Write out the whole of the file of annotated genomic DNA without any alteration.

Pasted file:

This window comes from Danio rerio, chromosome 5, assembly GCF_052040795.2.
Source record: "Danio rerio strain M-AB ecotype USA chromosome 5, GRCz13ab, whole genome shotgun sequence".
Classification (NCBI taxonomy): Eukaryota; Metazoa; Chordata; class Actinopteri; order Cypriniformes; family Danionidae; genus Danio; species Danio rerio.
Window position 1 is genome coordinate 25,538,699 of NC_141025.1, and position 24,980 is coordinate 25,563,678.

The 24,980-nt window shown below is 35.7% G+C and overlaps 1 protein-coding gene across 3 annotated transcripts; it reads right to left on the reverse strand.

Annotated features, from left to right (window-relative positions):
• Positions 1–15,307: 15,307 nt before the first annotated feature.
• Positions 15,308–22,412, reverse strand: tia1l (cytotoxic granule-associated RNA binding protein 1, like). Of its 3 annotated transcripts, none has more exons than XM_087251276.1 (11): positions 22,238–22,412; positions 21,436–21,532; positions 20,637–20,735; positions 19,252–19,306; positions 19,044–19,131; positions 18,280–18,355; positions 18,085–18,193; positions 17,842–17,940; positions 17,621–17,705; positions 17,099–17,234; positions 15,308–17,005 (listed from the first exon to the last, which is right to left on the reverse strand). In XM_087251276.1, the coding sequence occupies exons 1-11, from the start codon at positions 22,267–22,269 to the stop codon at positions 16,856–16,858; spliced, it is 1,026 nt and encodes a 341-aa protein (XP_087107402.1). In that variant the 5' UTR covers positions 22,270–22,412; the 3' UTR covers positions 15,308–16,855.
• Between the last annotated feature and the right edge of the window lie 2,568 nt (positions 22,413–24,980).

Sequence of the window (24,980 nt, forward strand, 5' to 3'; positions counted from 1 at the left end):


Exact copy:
This window comes from Danio rerio, chromosome 5, assembly GCF_052040795.2.
Source record: "Danio rerio strain M-AB ecotype USA chromosome 5, GRCz13ab, whole genome shotgun sequence".
Classification (NCBI taxonomy): Eukaryota; Metazoa; Chordata; class Actinopteri; order Cypriniformes; family Danionidae; genus Danio; species Danio rerio.
Window position 1 is genome coordinate 25,538,699 of NC_141025.1, and position 24,980 is coordinate 25,563,678.

The 24,980-nt window shown below is 35.7% G+C and overlaps 1 protein-coding gene across 3 annotated transcripts; it reads right to left on the reverse strand.

Annotated features, from left to right (window-relative positions):
• Positions 1–15,307: 15,307 nt before the first annotated feature.
• Positions 15,308–22,412, reverse strand: tia1l (cytotoxic granule-associated RNA binding protein 1, like). Of its 3 annotated transcripts, none has more exons than XM_087251276.1 (11): positions 22,238–22,412; positions 21,436–21,532; positions 20,637–20,735; positions 19,252–19,306; positions 19,044–19,131; positions 18,280–18,355; positions 18,085–18,193; positions 17,842–17,940; positions 17,621–17,705; positions 17,099–17,234; positions 15,308–17,005 (listed from the first exon to the last, which is right to left on the reverse strand). In XM_087251276.1, the coding sequence occupies exons 1-11, from the start codon at positions 22,267–22,269 to the stop codon at positions 16,856–16,858; spliced, it is 1,026 nt and encodes a 341-aa protein (XP_087107402.1). In that variant the 5' UTR covers positions 22,270–22,412; the 3' UTR covers positions 15,308–16,855.
• Between the last annotated feature and the right edge of the window lie 2,568 nt (positions 22,413–24,980).

Sequence of the window (24,980 nt, forward strand, 5' to 3'; positions counted from 1 at the left end):